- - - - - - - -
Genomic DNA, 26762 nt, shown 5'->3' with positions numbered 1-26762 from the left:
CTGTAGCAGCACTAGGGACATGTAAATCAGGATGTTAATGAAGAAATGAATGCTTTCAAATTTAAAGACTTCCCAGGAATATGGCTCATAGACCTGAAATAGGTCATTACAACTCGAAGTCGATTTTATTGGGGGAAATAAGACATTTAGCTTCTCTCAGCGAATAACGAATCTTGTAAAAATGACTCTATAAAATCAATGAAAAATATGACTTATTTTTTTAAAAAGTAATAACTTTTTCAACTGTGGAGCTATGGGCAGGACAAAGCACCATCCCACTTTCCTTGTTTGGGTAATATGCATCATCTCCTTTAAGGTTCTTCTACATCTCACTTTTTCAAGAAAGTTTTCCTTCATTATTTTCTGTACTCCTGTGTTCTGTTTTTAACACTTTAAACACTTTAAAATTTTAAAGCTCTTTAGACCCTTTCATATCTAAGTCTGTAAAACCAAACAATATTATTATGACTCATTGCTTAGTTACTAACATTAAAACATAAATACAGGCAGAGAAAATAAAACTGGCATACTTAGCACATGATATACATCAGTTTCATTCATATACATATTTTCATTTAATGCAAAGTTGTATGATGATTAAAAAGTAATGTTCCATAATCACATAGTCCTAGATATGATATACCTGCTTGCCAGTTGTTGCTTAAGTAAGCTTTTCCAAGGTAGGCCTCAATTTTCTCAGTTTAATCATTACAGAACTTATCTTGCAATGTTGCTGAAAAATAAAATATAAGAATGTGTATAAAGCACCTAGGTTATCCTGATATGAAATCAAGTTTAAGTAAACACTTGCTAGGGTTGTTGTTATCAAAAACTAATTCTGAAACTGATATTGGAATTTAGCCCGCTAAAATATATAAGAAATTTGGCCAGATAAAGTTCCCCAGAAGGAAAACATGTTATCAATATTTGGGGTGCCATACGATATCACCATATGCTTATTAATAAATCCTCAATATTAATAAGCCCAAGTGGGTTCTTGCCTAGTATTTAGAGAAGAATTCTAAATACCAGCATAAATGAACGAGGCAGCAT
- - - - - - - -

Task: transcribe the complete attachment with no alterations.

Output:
Genomic DNA, 26762 nt, shown 5'->3' with positions numbered 1-26762 from the left:
CTGTAGCAGCACTAGGGACATGTAAATCAGGATGTTAATGAAGAAATGAATGCTTTCAAATTTAAAGACTTCCCAGGAATATGGCTCATAGACCTGAAATAGGTCATTACAACTCGAAGTCGATTTTATTGGGGGAAATAAGACATTTAGCTTCTCTCAGCGAATAACGAATCTTGTAAAAATGACTCTATAAAATCAATGAAAAATATGACTTATTTTTTTAAAAAGTAATAACTTTTTCAACTGTGGAGCTATGGGCAGGACAAAGCACCATCCCACTTTCCTTGTTTGGGTAATATGCATCATCTCCTTTAAGGTTCTTCTACATCTCACTTTTTCAAGAAAGTTTTCCTTCATTATTTTCTGTACTCCTGTGTTCTGTTTTTAACACTTTAAACACTTTAAAATTTTAAAGCTCTTTAGACCCTTTCATATCTAAGTCTGTAAAACCAAACAATATTATTATGACTCATTGCTTAGTTACTAACATTAAAACATAAATACAGGCAGAGAAAATAAAACTGGCATACTTAGCACATGATATACATCAGTTTCATTCATATACATATTTTCATTTAATGCAAAGTTGTATGATGATTAAAAAGTAATGTTCCATAATCACATAGTCCTAGATATGATATACCTGCTTGCCAGTTGTTGCTTAAGTAAGCTTTTCCAAGGTAGGCCTCAATTTTCTCAGTTTAATCATTACAGAACTTATCTTGCAATGTTGCTGAAAAATAAAATATAAGAATGTGTATAAAGCACCTAGGTTATCCTGATATGAAATCAAGTTTAAGTAAACACTTGCTAGGGTTGTTGTTATCAAAAACTAATTCTGAAACTGATATTGGAATTTAGCCCGCTAAAATATATAAGAAATTTGGCCAGATAAAGTTCCCCAGAAGGAAAACATGTTATCAATATTTGGGGTGCCATACGATATCACCATATGCTTATTAATAAATCCTCAATATTAATAAGCCCAAGTGGGTTCTTGCCTAGTATTTAGAGAAGAATTCTAAATACCAGCATAAATGAACGAGGCAGCAT